Two months ago, the Bellingham Housing Authority finished remodeling the Hotel Laube on State Street. The historic downtown building, located on the same block as the YMCA, has two ground-floor commercial spaces that face a busy street with plenty of foot traffic — a desirable location by most standards.
Lydia Place snatched up one of the spaces, but the other 2,800-square-foot space remains empty.
Commercial real estate broker Rodger Spero said he has shown the space to several possible businesses, from retail to restaurant, but has yet to sign a tenant.
“It’s harder to lease a larger space,” Spero said, adding that most startup businesses that would be interested in a shell space prefer smaller and less expensive locations.
And these days, fewer new businesses are daring to test the lagging economy. In turn, this trickles down to the commercial leasing sector, which is seeing vacancy rates rise all around Bellingham.
“You need a significant amount of cash to start a business now,” Spero said, especially restaurants and other types of business that require expensive improvements to a shell space. “Once [a space] is a restaurant, though, it’s easy to lease it again as a restaurant because it already has all the amenities.”
Retail sector has slowed
At Blossom Management, owner Ken Hertz said he has seen vacancy rates rise from 5 percent to nearly 10 percent in the past several months. Most of the vacancies are in retail locations, he said, either from business closures or because of a smaller than usual supply of new retail tenants.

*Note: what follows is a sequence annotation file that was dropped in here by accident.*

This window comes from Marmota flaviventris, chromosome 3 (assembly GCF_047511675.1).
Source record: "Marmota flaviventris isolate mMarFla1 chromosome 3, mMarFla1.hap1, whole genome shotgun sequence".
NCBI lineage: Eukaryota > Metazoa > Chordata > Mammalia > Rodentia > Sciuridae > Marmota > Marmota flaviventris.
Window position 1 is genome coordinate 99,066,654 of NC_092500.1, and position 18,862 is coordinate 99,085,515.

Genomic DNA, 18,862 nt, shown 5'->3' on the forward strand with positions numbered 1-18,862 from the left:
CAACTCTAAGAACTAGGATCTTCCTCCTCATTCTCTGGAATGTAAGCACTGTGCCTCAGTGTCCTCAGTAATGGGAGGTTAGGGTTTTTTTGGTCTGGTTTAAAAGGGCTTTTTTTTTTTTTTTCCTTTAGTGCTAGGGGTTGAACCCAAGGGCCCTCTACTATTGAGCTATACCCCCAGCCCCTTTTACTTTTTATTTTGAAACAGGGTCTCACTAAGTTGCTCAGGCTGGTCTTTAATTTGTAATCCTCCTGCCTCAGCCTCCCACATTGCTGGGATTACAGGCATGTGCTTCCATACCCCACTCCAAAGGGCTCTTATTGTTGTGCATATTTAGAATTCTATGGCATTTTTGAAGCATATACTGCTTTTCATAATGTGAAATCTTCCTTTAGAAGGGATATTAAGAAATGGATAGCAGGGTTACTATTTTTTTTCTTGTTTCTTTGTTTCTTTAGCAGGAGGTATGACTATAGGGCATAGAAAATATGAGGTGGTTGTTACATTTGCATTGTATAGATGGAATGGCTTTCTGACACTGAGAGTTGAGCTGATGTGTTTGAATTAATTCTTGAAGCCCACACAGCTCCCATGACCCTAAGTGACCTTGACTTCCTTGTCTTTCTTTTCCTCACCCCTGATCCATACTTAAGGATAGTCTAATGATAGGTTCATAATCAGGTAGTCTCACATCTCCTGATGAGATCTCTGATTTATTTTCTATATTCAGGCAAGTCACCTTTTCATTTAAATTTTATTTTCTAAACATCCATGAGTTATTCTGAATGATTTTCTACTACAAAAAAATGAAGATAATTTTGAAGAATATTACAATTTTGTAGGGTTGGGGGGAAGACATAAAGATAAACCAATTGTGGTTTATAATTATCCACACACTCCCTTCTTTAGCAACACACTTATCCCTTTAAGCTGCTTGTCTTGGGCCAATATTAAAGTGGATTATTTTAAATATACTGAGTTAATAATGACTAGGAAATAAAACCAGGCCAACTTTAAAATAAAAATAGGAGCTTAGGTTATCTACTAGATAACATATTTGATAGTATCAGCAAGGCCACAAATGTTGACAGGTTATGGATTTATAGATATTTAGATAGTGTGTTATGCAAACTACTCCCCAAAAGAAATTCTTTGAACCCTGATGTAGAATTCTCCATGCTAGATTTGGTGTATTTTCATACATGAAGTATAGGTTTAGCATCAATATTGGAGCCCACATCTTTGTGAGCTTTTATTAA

“It’s a tough business. Some make it, some don’t make it,” Hertz said.
Though retail profits in Washington state rose 5.5 percent from the first quarter of 2007 to the first quarter of 2008, several key markets took a dive, according to the Washington State Department of Revenue.
Shoes stores saw a 20.5 percent drop, record and CD stores saw an 11.2 percent decline and department stores saw sales fall 8.1 percent. Areas like e-commerce and sporting goods, however, rose and helped buffer the retail sector.
“Small retail is not dead, but it’s probably not as robust as it was last summer,” said Ken Reinschmidt, president of Saratoga Commercial Real Estate. “It has flattened out but not gone away.”
As sales slip, most businesses are holding off on moving or expanding.
“We’re seeing people be very cautious as renters,” he said. “If someone was going to make a move, I think we’re seeing them wait and sit it out. I think what everyone is waiting for right now is some good news about the economy.”
Limited supply of office space
While retail locations are struggling to find tenants, the market for office space is going strong.
“We don’t have any vacancies in offices right now because they are typically smaller and affordable,” said Hertz.
Office leasing is generally a healthier market because it appeals to a broader spectrum of businesses — not every company needs the exposure offered in retail locations. And these days, it has become especially competitive because of a lack of new offices coming into the market.